“We have a dangerous history of employing implicit bias when correlating data and racial issues,” Gutierrez said. “Yet addressing real-life situations with colleagues working across so many disciplines has opened my mind to many new possibilities. It gave someone like me who is early in their career the chance to meet new people in my field, especially others who want to work across disciplines.”
Participants representing Delaware’s education leadership also expressed appreciation for the conference’s focus on educational literacy. Monique Martin, equity education associate in the Delaware Department of Education, considered the conference to be both “eye-opening and ground-shaking.”
“The conference shared a welcomed focus on pursuing educational equity, as the time is now to shift our approach from deficit to asset-based approaches and see the positive in all of our students,” Martin said.
Dialing in from Sweden, Mathew Abrams, the director of science and training at the International Neuroinformatics Coordinating Facility, also recognized the conference’s value.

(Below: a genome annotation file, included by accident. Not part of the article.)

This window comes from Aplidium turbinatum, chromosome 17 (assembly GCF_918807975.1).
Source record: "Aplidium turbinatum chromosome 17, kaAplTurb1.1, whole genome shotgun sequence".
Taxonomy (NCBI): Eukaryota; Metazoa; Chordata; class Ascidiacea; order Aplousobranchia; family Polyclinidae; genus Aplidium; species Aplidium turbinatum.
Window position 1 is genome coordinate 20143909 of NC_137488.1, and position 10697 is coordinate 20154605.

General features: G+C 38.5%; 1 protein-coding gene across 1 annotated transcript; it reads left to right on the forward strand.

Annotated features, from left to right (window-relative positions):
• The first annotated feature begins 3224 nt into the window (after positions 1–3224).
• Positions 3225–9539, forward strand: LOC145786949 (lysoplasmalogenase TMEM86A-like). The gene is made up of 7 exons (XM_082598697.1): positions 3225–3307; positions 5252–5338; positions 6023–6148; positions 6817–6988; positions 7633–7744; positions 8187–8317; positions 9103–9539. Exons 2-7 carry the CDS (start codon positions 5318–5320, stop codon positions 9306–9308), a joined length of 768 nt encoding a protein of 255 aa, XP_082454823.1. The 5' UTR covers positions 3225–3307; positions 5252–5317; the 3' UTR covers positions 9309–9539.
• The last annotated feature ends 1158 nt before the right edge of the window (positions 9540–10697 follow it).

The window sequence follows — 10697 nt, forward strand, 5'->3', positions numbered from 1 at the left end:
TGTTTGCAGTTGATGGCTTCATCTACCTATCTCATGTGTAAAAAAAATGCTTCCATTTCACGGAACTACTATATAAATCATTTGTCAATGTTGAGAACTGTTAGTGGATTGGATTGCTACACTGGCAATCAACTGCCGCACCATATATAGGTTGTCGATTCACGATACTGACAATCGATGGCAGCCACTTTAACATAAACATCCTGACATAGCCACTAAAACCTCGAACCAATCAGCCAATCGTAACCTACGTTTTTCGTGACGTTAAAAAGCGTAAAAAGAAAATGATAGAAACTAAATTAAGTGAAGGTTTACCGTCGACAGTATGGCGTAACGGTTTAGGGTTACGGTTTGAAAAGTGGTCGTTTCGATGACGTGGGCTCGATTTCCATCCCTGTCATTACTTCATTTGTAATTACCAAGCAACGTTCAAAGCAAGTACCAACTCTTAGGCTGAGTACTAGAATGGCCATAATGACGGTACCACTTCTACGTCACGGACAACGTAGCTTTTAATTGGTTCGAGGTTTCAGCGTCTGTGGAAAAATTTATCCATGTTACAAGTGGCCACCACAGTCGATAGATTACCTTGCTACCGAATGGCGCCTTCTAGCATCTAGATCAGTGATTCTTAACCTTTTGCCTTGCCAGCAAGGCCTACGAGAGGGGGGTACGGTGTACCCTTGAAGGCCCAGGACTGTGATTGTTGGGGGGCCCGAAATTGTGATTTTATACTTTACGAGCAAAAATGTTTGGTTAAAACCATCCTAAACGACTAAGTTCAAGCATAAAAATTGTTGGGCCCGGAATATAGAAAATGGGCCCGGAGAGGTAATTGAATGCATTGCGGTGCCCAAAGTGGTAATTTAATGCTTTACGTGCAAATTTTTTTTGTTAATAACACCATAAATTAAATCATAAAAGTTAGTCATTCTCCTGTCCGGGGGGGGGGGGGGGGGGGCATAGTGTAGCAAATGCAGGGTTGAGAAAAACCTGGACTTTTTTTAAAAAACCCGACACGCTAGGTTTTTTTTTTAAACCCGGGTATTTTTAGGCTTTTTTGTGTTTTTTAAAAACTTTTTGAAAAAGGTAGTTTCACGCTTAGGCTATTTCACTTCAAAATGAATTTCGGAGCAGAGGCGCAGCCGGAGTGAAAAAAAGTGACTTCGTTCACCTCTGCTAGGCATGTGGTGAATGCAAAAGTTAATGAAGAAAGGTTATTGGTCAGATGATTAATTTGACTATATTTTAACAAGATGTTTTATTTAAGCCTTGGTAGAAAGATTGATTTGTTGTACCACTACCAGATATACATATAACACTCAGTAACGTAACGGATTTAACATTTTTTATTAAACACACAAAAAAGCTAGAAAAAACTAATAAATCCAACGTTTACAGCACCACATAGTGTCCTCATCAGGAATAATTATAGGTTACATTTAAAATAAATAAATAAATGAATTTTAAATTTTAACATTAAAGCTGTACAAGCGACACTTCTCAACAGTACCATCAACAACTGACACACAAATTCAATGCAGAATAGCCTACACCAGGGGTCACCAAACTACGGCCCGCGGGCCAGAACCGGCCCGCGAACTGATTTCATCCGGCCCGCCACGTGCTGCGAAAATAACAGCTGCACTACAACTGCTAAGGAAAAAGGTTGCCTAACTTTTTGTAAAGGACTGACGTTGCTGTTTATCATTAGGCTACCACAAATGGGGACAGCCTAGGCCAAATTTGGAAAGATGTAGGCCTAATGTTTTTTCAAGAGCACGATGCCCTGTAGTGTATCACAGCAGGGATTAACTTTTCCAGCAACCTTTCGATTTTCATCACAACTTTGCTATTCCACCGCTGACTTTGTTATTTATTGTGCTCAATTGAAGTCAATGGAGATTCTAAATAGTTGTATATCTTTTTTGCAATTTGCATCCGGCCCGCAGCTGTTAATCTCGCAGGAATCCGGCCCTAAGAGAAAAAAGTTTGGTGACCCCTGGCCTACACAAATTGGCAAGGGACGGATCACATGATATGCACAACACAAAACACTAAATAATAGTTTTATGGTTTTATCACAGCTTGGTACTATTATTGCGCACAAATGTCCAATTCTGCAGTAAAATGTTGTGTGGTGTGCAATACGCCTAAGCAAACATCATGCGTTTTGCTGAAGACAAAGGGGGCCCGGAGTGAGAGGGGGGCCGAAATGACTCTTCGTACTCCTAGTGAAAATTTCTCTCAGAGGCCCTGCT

“In the absence of racial balance in research, we risk misinterpretation of data which can create more problems than those you want to solve. This conference is a winning formula for diversifying our work and I hope UD will continue hosting this event,” Abrams said.
Leading the way for future events
Following the conference, Del Tufo shared her perspective.
“We went into this conference in the hope that it would serve as a model for other such events and programming– a concerted, interdisciplinary effort to relate racial equity and statistical methods as a way forward,” said Del Tufo. “This effort gives us a way to cultivate scholarly learning that we envision leading to new insights and an enhanced understanding of an important challenge in education. I think what we have achieved has exceeded even my expectations.”
Learn more through the conference announcement and program on Del Tufo’s Developmental and Aging Neuroscience Education Laboratory website.
Photo caption: Conference hosts Stephanie Del Tufo (left), Janine de Novais (center), both assistant professors in UD’s College of Education and Human Development, and Alexander Demos (right), associate professor at the University of Illinois Chicago.
Article by Sara Cakebread. Photos courtesy of the College of Education and Human Development and Alexander Demos.